Barack, Mitt . . . and Sandy

November 5, 2012 · 0 comments

In the modern era of presidential campaigns, even with candidates’ every last word and action carefully scripted, there can still be surprises. This year, that surprise came in the form of an interloper named Sandy, a blustery blowhard whose campaign stormed up the East Coast and made bombastic statements all along the way, treating red and blue states with equal disrespect. In the process, Sandy emphatically impacted the race for the presidency. First, she forced both President Obama and Mitt Romney to alter their campaigns while she commanded the attention of most of the Atlantic seaboard. They both had to step away from key battleground states, as the president canceled campaign stops in Florida and Wisconsin and Romney called off events in New Hampshire, Iowa, Ohio, and Wisconsin. The negative rhetoric between the two candidates was toned down while both focused their attention on the storm and its victims.

Neither red nor blue.

Sandy also caused the cancellation (and subsequent extension) of early-voting days and interrupted training of polling officials in some states, and her impact on voting day may be considerable even though her whirlwind tour is over. One potential effect could be that fewer voters will be able to get to the polls in hard-hit portions of the Northeast and mid-Atlantic, either due to transportation issues, damage to polling venues, power outages, or other hardships. This probably won’t change the election’s outcome, as Obama has a safe lead in most of the affected states. However, his popular vote might be adversely impacted, and thus  accentuating the significance of the electoral college. Additionally, polling and media coverage of the campaign has been cut back. Some organizations have temporarily suspended their polling, and with the news media tabbing Sandy as the new “it girl,” the presidential candidates were sent to the fourth estate’s back burner, at least for a few days, as notedby media reporter Howard Kurtz:

Still, the greatest impact may be on public attention. Go to any news website or flip on any cable news channel, and Sandy is the dominant story by far. No one is talking about tax cuts or unemployment or immigration. Television has a tendency to overhype major storms, but given the breadth and destructive power of Sandy, the saturation coverage seems to match its magnitude.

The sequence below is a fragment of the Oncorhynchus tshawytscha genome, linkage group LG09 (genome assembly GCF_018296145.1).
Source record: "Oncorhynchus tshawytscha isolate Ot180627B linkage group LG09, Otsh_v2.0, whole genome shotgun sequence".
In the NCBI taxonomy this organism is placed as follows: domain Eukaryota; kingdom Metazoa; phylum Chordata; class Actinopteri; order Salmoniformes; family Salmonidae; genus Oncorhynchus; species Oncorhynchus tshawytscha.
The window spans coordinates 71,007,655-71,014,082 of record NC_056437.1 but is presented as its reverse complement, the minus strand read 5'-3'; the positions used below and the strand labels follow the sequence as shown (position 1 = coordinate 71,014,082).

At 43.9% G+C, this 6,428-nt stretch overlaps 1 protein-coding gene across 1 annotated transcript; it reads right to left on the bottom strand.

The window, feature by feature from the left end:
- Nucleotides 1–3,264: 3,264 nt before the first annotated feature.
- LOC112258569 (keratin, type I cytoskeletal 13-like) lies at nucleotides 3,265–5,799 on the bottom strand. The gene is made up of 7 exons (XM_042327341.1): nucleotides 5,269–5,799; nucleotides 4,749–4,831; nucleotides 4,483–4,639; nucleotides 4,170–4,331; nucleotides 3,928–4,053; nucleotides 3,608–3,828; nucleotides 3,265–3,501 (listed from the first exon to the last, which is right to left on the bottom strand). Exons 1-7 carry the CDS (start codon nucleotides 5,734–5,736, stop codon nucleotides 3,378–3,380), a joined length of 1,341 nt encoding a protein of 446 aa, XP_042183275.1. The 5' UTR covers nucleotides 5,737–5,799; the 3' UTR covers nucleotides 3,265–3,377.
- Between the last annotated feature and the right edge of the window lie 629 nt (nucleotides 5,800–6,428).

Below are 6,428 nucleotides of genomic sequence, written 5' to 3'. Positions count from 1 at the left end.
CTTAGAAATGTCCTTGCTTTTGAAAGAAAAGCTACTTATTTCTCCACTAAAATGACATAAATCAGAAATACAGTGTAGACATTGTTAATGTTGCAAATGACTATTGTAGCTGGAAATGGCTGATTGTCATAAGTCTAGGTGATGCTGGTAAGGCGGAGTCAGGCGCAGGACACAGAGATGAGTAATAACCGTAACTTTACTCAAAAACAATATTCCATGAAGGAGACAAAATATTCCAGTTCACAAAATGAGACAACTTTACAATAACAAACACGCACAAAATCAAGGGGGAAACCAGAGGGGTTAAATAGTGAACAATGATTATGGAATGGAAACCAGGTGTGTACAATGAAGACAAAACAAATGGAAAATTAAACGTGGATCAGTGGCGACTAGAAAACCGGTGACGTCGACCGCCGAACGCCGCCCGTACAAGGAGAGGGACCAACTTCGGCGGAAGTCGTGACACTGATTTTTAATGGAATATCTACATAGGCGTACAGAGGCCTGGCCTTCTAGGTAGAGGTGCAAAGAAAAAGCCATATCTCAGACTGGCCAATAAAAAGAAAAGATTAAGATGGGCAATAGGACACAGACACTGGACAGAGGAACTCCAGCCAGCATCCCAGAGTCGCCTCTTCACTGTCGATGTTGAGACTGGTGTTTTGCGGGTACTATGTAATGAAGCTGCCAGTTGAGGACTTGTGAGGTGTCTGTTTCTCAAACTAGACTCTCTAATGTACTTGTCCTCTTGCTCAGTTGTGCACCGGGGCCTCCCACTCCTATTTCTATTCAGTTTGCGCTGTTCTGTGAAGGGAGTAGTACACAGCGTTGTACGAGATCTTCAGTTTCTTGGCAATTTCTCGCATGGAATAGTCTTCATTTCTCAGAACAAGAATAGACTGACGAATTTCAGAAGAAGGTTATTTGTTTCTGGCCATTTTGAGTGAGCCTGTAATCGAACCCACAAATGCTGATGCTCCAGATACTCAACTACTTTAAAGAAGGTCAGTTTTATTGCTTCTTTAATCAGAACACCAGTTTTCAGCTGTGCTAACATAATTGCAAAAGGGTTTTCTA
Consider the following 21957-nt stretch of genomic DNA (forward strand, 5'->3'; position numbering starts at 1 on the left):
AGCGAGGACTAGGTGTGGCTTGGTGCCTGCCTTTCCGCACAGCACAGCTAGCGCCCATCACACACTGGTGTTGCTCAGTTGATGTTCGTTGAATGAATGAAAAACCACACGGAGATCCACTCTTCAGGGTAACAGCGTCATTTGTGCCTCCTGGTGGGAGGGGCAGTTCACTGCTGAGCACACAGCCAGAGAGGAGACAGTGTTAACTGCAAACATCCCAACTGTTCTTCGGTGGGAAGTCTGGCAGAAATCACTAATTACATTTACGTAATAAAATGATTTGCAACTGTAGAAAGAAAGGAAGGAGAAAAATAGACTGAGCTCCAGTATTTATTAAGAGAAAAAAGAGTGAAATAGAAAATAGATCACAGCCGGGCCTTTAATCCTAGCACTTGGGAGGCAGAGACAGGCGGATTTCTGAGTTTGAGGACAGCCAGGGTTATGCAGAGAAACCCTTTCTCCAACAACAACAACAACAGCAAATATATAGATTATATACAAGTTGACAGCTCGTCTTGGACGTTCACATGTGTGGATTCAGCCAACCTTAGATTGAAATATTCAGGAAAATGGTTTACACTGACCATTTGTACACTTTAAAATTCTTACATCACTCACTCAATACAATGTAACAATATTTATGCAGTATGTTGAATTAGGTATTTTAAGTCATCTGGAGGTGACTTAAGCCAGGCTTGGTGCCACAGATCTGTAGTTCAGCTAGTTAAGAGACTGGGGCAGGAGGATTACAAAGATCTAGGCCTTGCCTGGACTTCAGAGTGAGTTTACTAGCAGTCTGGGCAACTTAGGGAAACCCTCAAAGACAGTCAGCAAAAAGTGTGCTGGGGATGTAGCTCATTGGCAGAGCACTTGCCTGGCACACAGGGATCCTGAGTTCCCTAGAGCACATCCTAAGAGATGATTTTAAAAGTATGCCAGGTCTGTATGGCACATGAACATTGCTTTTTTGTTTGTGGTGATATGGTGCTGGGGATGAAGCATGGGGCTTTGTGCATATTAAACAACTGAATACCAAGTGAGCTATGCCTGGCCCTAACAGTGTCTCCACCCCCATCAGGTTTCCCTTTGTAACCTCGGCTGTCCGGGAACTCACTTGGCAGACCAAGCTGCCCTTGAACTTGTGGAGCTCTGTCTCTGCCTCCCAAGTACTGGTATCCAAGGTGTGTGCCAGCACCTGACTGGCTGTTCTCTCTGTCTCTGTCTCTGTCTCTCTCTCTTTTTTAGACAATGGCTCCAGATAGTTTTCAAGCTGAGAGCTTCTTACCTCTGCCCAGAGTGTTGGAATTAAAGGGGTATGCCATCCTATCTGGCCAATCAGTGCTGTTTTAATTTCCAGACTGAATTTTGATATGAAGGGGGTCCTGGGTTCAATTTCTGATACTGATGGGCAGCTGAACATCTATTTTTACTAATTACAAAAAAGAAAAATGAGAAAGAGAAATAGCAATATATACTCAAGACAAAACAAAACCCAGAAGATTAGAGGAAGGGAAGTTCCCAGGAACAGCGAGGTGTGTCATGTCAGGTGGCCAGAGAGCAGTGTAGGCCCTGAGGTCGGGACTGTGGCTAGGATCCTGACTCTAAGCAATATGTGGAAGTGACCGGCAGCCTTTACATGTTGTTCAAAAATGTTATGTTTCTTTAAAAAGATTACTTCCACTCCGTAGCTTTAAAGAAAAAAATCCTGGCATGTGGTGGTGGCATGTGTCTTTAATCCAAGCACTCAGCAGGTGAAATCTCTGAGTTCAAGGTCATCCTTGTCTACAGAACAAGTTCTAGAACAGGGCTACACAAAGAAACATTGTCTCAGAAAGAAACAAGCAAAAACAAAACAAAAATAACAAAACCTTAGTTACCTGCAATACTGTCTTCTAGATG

It’s also worth considering what effect Sandy will have on voters’ thoughts about climate and where the two candidates stand on climate change. New York City Mayor Michael Bloomberg cited Sandy in particular and climate change in general in his endorsement of Obama:

The devastation that Hurricane Sandy brought to New York City and much of the Northeast—in lost lives, lost homes and lost business—brought the stakes of Tuesday’s presidential election into sharp relief. . . .

Our climate is changing. And while the increase in extreme weather we have experienced in New York City and around the world may or may not be the result of it, the risk that it might be—given this week’s devastation—should compel all elected leaders to take immediate action. . . .

When I step into the voting booth, I think about the world I want to leave my two daughters, and the values that are required to guide us there. The two parties’ nominees for president offer different visions of where they want to lead America. . . .

One sees climate change as an urgent problem that threatens our planet; one does not. I want our president to place scientific evidence and risk management above electoral politics.

If many other voters share Bloomberg’s perspective that immediate action on climate change is necessary and the President is more likely to take that action, then Barack and Mitt may come to see Sandy as the October surprise that decided the election.